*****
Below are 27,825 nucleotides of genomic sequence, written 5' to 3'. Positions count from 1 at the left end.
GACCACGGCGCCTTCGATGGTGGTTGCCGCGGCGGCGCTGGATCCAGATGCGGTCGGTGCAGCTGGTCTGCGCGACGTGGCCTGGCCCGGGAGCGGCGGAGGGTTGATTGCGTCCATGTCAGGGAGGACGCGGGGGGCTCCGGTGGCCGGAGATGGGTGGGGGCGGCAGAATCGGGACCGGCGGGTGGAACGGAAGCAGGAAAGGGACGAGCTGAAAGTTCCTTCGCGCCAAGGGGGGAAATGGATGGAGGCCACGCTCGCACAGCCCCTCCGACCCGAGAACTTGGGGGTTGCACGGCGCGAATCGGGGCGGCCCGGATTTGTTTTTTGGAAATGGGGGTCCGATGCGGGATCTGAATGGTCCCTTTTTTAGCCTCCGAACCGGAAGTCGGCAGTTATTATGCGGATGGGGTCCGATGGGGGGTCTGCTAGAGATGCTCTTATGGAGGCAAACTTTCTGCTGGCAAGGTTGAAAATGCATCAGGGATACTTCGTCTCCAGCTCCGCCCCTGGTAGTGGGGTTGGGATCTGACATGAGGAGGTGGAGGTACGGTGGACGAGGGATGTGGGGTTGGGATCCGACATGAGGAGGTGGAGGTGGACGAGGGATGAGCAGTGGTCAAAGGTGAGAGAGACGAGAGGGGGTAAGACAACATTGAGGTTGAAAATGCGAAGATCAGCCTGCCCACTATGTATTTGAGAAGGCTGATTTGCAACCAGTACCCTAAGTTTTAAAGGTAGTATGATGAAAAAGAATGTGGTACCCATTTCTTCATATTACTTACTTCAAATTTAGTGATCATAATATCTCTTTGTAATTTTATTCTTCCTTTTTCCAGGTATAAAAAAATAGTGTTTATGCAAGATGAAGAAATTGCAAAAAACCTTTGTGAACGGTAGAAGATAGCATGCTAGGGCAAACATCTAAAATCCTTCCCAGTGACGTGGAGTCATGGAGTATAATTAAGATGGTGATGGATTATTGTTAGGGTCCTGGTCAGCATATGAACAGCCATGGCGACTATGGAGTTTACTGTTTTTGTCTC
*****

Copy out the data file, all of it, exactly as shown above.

Below are 27,825 nucleotides of genomic sequence, written 5' to 3'. Positions count from 1 at the left end.
GACCACGGCGCCTTCGATGGTGGTTGCCGCGGCGGCGCTGGATCCAGATGCGGTCGGTGCAGCTGGTCTGCGCGACGTGGCCTGGCCCGGGAGCGGCGGAGGGTTGATTGCGTCCATGTCAGGGAGGACGCGGGGGGCTCCGGTGGCCGGAGATGGGTGGGGGCGGCAGAATCGGGACCGGCGGGTGGAACGGAAGCAGGAAAGGGACGAGCTGAAAGTTCCTTCGCGCCAAGGGGGGAAATGGATGGAGGCCACGCTCGCACAGCCCCTCCGACCCGAGAACTTGGGGGTTGCACGGCGCGAATCGGGGCGGCCCGGATTTGTTTTTTGGAAATGGGGGTCCGATGCGGGATCTGAATGGTCCCTTTTTTAGCCTCCGAACCGGAAGTCGGCAGTTATTATGCGGATGGGGTCCGATGGGGGGTCTGCTAGAGATGCTCTTATGGAGGCAAACTTTCTGCTGGCAAGGTTGAAAATGCATCAGGGATACTTCGTCTCCAGCTCCGCCCCTGGTAGTGGGGTTGGGATCTGACATGAGGAGGTGGAGGTACGGTGGACGAGGGATGTGGGGTTGGGATCCGACATGAGGAGGTGGAGGTGGACGAGGGATGAGCAGTGGTCAAAGGTGAGAGAGACGAGAGGGGGTAAGACAACATTGAGGTTGAAAATGCGAAGATCAGCCTGCCCACTATGTATTTGAGAAGGCTGATTTGCAACCAGTACCCTAAGTTTTAAAGGTAGTATGATGAAAAAGAATGTGGTACCCATTTCTTCATATTACTTACTTCAAATTTAGTGATCATAATATCTCTTTGTAATTTTATTCTTCCTTTTTCCAGGTATAAAAAAATAGTGTTTATGCAAGATGAAGAAATTGCAAAAAACCTTTGTGAACGGTAGAAGATAGCATGCTAGGGCAAACATCTAAAATCCTTCCCAGTGACGTGGAGTCATGGAGTATAATTAAGATGGTGATGGATTATTGTTAGGGTCCTGGTCAGCATATGAACAGCCATGGCGACTATGGAGTTTACTGTTTTTGTCTC